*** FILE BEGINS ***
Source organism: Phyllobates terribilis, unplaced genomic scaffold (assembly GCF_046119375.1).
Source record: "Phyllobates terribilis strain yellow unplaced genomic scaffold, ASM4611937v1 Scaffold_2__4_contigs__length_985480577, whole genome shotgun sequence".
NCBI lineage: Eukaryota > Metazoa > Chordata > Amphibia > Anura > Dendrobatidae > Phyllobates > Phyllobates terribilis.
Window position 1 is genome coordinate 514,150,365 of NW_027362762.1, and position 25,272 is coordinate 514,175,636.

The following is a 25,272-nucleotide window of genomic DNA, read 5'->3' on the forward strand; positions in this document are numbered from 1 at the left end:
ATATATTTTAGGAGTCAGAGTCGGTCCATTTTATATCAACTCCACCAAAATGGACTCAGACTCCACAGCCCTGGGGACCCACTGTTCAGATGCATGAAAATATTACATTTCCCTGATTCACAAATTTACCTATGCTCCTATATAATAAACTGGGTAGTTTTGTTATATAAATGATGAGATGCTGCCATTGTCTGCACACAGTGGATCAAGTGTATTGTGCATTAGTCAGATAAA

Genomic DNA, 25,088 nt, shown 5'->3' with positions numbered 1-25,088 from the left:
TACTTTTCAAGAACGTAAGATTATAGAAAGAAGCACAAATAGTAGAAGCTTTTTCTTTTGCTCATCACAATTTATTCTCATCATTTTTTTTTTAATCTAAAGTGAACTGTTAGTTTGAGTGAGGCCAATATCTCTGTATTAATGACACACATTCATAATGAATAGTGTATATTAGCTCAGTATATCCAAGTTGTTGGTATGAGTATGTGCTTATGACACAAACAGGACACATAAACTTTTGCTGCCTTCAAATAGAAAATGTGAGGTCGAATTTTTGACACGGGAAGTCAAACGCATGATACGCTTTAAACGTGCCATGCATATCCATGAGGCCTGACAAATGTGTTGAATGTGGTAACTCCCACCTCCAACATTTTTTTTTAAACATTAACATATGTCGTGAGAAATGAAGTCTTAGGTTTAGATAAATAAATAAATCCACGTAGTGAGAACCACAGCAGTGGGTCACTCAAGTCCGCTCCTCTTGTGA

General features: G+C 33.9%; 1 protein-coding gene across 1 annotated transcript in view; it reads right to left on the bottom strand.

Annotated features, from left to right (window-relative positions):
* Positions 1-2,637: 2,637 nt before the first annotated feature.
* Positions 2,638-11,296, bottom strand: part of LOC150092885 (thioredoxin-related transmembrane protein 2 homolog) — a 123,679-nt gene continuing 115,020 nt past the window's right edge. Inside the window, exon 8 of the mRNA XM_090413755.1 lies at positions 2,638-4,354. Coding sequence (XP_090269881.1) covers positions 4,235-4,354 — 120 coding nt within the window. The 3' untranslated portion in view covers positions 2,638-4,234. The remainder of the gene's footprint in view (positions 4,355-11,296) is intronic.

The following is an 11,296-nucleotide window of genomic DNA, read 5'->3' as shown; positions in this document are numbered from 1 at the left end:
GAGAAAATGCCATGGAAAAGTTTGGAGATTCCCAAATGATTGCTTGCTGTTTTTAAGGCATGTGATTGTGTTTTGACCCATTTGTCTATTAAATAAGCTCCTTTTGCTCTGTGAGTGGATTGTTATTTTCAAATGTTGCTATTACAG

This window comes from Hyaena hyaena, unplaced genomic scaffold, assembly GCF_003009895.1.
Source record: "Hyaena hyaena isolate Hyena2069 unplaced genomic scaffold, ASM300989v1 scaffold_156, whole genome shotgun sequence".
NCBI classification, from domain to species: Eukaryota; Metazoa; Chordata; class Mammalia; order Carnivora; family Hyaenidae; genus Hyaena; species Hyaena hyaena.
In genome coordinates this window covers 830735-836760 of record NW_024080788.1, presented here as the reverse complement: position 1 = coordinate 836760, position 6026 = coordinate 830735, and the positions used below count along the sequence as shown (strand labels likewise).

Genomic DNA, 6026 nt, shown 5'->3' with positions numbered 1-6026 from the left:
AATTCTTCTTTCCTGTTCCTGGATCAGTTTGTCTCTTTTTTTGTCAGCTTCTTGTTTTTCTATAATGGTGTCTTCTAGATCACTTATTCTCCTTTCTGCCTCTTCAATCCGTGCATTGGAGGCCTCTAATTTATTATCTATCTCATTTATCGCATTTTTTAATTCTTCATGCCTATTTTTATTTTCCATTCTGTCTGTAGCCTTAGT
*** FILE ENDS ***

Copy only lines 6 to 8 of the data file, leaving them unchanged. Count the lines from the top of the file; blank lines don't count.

ATATATTTTAGGAGTCAGAGTCGGTCCATTTTATATCAACTCCACCAAAATGGACTCAGACTCCACAGCCCTGGGGACCCACTGTTCAGATGCATGAAAATATTACATTTCCCTGATTCACAAATTTACCTATGCTCCTATATAATAAACTGGGTAGTTTTGTTATATAAATGATGAGATGCTGCCATTGTCTGCACACAGTGGATCAAGTGTATTGTGCATTAGTCAGATAAA

Genomic DNA, 25,088 nt, shown 5'->3' with positions numbered 1-25,088 from the left:
TACTTTTCAAGAACGTAAGATTATAGAAAGAAGCACAAATAGTAGAAGCTTTTTCTTTTGCTCATCACAATTTATTCTCATCATTTTTTTTTTAATCTAAAGTGAACTGTTAGTTTGAGTGAGGCCAATATCTCTGTATTAATGACACACATTCATAATGAATAGTGTATATTAGCTCAGTATATCCAAGTTGTTGGTATGAGTATGTGCTTATGACACAAACAGGACACATAAACTTTTGCTGCCTTCAAATAGAAAATGTGAGGTCGAATTTTTGACACGGGAAGTCAAACGCATGATACGCTTTAAACGTGCCATGCATATCCATGAGGCCTGACAAATGTGTTGAATGTGGTAACTCCCACCTCCAACATTTTTTTTTAAACATTAACATATGTCGTGAGAAATGAAGTCTTAGGTTTAGATAAATAAATAAATCCACGTAGTGAGAACCACAGCAGTGGGTCACTCAAGTCCGCTCCTCTTGTGA